Italy's 2013 Sovereign Funding Outlook
In 2013, the government sees a GG deficit of 1.6% of GDP (from an expected 2.6% this year) on the assumption of a 0.2% contraction. This compares with our view for a 2.1% deficit against the backdrop of a 0.7% contraction. The government projects the GG deficit/GDP ratio to progress lower from next year to 1.3% by 2015. The official projection is for the public debt/GDP ratio to peak at 126.4% this year before easing to 126.1% next year and progressing to 116.1% by 2015.
Among other fiscal consolidation policies, the government will carry out spending cuts estimated to save EUR10.8bn next year. The measures include reducing public employment by 10%; outsourcing of public procurement; reduction in office property running costs.
Borrowing requirement/Funding sources
We estimate next year’s central government (CG) deficit to be around EUR30-33bn, which accounts for the vast majority of our 2.1% GG deficit/GDP expectation. Italian bond redemptions amount to EUR154.6bn, where BTPs maturing total EUR117.4bn, CCTs EUR14.3bn and CTZs EUR22.9bn. In addition, the ESM contribution is worth around EUR5.7bn next year.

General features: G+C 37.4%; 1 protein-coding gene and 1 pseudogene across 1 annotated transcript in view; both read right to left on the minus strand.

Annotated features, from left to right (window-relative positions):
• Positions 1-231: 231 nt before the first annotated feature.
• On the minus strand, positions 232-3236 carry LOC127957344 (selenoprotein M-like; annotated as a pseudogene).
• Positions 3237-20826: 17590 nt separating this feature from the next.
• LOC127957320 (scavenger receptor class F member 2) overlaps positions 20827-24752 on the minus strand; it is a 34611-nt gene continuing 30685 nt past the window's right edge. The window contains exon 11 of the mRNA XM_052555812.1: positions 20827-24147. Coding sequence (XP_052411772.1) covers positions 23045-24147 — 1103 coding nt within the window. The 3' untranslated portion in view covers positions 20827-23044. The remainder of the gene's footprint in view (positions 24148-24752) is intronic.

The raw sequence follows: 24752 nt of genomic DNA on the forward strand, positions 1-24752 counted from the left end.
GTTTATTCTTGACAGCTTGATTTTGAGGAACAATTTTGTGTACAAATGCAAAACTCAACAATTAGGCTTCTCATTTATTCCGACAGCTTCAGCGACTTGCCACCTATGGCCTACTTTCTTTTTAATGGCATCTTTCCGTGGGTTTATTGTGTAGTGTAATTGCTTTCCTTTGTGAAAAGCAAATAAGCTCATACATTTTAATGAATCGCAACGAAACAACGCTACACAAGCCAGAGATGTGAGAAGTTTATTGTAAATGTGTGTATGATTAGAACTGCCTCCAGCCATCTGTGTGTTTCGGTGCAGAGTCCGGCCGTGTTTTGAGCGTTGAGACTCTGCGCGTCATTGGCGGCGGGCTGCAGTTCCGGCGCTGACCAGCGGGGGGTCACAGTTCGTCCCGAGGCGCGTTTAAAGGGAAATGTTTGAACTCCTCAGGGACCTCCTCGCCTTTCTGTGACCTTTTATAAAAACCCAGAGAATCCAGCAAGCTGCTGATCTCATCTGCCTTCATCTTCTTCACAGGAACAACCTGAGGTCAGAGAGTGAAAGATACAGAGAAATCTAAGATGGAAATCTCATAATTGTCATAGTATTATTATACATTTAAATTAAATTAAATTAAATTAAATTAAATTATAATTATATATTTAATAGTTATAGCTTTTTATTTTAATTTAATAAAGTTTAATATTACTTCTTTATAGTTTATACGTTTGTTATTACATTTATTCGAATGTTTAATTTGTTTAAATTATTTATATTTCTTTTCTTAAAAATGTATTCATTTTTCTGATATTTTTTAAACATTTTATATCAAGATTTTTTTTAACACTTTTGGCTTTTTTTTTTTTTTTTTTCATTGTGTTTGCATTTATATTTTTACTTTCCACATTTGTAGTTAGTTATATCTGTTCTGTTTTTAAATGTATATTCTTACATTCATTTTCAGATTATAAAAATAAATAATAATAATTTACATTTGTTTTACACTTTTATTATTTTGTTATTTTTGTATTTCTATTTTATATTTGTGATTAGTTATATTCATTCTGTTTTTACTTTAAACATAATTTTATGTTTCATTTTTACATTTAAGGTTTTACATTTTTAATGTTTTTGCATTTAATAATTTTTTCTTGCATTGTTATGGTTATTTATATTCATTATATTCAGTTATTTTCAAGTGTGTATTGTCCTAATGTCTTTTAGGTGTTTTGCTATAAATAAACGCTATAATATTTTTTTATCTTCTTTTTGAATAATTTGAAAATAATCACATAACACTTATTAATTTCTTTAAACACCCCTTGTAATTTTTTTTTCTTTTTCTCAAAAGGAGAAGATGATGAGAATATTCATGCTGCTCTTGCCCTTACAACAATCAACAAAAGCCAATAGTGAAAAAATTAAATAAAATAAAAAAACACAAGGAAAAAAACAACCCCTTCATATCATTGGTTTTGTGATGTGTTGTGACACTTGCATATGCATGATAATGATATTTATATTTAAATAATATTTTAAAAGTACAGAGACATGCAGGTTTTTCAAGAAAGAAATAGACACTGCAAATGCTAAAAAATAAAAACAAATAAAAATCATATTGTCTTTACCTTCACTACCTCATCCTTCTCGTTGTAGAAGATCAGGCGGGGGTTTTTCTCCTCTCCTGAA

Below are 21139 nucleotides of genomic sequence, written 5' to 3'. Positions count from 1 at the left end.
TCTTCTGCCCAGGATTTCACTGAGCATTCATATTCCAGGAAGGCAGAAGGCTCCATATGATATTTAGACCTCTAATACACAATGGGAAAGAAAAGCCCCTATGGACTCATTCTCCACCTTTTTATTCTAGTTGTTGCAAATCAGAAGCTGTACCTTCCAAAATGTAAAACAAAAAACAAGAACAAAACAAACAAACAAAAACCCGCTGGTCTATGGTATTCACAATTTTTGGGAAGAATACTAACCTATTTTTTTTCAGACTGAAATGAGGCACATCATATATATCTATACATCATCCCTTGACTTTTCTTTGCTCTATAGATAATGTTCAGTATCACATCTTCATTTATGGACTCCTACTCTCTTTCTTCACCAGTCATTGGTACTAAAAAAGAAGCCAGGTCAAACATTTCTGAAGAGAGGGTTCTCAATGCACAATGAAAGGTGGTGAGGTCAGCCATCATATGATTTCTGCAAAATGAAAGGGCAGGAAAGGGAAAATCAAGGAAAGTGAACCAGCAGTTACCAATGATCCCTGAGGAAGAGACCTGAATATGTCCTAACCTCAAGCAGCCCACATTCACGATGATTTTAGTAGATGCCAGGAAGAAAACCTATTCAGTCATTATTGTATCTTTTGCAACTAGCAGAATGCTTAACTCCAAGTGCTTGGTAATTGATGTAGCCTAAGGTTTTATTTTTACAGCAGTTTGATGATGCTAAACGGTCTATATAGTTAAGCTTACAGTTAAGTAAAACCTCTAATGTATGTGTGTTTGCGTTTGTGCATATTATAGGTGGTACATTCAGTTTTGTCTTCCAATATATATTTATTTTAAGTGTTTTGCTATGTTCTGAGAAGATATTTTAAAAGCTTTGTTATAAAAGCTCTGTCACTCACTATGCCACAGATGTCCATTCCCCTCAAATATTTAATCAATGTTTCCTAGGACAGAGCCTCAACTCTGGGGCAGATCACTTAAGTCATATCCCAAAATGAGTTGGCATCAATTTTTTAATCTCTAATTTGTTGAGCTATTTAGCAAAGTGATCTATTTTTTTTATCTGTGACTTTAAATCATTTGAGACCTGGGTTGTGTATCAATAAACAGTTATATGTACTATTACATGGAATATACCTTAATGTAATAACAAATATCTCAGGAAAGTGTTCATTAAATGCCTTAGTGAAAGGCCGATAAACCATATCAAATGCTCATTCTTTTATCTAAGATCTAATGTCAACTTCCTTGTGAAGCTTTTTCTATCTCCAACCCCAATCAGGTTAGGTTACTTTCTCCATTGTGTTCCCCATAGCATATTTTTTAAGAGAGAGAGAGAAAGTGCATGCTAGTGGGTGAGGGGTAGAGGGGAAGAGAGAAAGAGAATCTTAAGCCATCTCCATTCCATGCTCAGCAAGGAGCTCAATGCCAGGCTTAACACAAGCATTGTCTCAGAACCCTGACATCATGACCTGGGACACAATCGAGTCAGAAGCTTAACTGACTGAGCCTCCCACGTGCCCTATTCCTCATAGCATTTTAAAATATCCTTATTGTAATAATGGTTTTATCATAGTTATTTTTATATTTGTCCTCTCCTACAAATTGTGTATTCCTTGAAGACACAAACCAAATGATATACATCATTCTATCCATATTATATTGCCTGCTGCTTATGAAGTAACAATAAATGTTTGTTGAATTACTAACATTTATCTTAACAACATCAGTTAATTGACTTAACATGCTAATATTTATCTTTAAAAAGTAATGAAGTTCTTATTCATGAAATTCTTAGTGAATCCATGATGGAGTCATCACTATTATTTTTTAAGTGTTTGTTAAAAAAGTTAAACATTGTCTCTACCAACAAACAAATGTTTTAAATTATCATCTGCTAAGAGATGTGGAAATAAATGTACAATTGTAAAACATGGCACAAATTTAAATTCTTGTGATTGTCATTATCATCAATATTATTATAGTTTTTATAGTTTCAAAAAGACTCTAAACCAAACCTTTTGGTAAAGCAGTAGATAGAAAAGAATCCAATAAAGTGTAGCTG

On the basis of the above, we see a funding requirement of EUR192bn. We forecast EUR192bn of BTP, CCT and CTZ issuance next year, on the assumption that net T-bill issuance is zero.
Another source of funding is BTP Italia (retail) bonds. The Treasury raised EUR27bn in total in retail bonds this year. Firstly, EUR7.3bn was issued in a 4Y in Q1, followed by EUR1.7bn in an inflation-linked security in June and a huge EUR18.0bn issued in another inflation-linked bond in October.
Preview of Q1 issuance and 2013 outlook
We have factored in new 10Y and 5Y BTP benchmarks in January and February, respectively, next year. In addition, there should be a new CTZ potentially in January. There should be taps across the curve, though we suspect the Treasury will be looking to raise more at the longer end than it has done during recent quarters.
Our expectation is for 3Y by early-Q2 and another new 5Y by end-Q2/early Q3, while we have not factored in a new very long bond in H1 next year, though there is room for new 15Y and 30Y benchmarks, with the current on-the-run issues having been launched two/three years ago.
Regarding the other instruments, we forecast monthly CTZ issuance, as usual, with a new bond likely in January. In addition, we anticipate quarterly CCT issuance continuing next year, with one new bond factored in during H213. We forecast marginally higher issuance of inflation-linked bonds in 2013 than this year, though this is a function of improving Italian fiscal credibility since economic performance (including inflationary indicators) is likely to remain subdued.
Our issuance total of EUR192bn could also include BTP Italia issuance, thus resulting in lower BTP issuance through the capital markets.